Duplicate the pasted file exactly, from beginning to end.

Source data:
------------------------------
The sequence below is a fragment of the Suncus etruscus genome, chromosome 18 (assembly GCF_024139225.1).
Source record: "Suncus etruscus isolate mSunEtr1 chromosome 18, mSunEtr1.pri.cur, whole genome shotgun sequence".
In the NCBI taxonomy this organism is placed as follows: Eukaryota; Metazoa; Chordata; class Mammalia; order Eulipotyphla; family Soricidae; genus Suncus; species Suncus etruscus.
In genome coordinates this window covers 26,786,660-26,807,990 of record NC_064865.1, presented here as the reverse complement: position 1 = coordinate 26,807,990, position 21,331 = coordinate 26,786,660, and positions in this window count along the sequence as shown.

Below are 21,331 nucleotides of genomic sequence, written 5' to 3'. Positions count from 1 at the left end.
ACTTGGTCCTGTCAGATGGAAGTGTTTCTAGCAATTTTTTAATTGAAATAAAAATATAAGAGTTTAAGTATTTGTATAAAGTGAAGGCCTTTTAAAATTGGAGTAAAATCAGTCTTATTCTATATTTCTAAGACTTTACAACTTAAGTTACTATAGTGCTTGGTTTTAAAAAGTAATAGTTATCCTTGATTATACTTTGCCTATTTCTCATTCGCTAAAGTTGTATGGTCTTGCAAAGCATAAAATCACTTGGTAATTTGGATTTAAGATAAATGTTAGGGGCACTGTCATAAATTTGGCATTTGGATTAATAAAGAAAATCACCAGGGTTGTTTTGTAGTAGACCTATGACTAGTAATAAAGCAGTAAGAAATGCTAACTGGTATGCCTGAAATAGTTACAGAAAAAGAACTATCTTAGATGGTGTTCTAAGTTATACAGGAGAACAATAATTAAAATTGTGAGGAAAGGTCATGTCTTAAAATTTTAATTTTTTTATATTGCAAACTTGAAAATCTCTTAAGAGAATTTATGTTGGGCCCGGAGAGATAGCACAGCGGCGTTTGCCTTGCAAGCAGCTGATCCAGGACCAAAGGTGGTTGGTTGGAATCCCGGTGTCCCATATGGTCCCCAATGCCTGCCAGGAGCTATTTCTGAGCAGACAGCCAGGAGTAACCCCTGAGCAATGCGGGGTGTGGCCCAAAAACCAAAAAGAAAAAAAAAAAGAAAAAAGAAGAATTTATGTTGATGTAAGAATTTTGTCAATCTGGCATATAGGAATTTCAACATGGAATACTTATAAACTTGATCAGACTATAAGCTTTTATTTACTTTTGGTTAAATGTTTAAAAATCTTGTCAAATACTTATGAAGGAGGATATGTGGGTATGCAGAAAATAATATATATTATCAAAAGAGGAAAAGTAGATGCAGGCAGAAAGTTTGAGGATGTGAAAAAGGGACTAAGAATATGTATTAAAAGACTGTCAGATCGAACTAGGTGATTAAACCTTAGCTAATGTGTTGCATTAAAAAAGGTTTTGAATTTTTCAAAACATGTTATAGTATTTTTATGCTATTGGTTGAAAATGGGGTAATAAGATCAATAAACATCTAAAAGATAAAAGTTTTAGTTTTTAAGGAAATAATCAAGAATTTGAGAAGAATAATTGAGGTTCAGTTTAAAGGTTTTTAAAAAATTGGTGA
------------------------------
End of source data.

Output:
The sequence below is a fragment of the Suncus etruscus genome, chromosome 18 (assembly GCF_024139225.1).
Source record: "Suncus etruscus isolate mSunEtr1 chromosome 18, mSunEtr1.pri.cur, whole genome shotgun sequence".
In the NCBI taxonomy this organism is placed as follows: Eukaryota; Metazoa; Chordata; class Mammalia; order Eulipotyphla; family Soricidae; genus Suncus; species Suncus etruscus.
In genome coordinates this window covers 26,786,660-26,807,990 of record NC_064865.1, presented here as the reverse complement: position 1 = coordinate 26,807,990, position 21,331 = coordinate 26,786,660, and positions in this window count along the sequence as shown.

Below are 21,331 nucleotides of genomic sequence, written 5' to 3'. Positions count from 1 at the left end.
ACTTGGTCCTGTCAGATGGAAGTGTTTCTAGCAATTTTTTAATTGAAATAAAAATATAAGAGTTTAAGTATTTGTATAAAGTGAAGGCCTTTTAAAATTGGAGTAAAATCAGTCTTATTCTATATTTCTAAGACTTTACAACTTAAGTTACTATAGTGCTTGGTTTTAAAAAGTAATAGTTATCCTTGATTATACTTTGCCTATTTCTCATTCGCTAAAGTTGTATGGTCTTGCAAAGCATAAAATCACTTGGTAATTTGGATTTAAGATAAATGTTAGGGGCACTGTCATAAATTTGGCATTTGGATTAATAAAGAAAATCACCAGGGTTGTTTTGTAGTAGACCTATGACTAGTAATAAAGCAGTAAGAAATGCTAACTGGTATGCCTGAAATAGTTACAGAAAAAGAACTATCTTAGATGGTGTTCTAAGTTATACAGGAGAACAATAATTAAAATTGTGAGGAAAGGTCATGTCTTAAAATTTTAATTTTTTTATATTGCAAACTTGAAAATCTCTTAAGAGAATTTATGTTGGGCCCGGAGAGATAGCACAGCGGCGTTTGCCTTGCAAGCAGCTGATCCAGGACCAAAGGTGGTTGGTTGGAATCCCGGTGTCCCATATGGTCCCCAATGCCTGCCAGGAGCTATTTCTGAGCAGACAGCCAGGAGTAACCCCTGAGCAATGCGGGGTGTGGCCCAAAAACCAAAAAGAAAAAAAAAAAGAAAAAAGAAGAATTTATGTTGATGTAAGAATTTTGTCAATCTGGCATATAGGAATTTCAACATGGAATACTTATAAACTTGATCAGACTATAAGCTTTTATTTACTTTTGGTTAAATGTTTAAAAATCTTGTCAAATACTTATGAAGGAGGATATGTGGGTATGCAGAAAATAATATATATTATCAAAAGAGGAAAAGTAGATGCAGGCAGAAAGTTTGAGGATGTGAAAAAGGGACTAAGAATATGTATTAAAAGACTGTCAGATCGAACTAGGTGATTAAACCTTAGCTAATGTGTTGCATTAAAAAAGGTTTTGAATTTTTCAAAACATGTTATAGTATTTTTATGCTATTGGTTGAAAATGGGGTAATAAGATCAATAAACATCTAAAAGATAAAAGTTTTAGTTTTTAAGGAAATAATCAAGAATTTGAGAAGAATAATTGAGGTTCAGTTTAAAGGTTTTTAAAAAATTGGTGA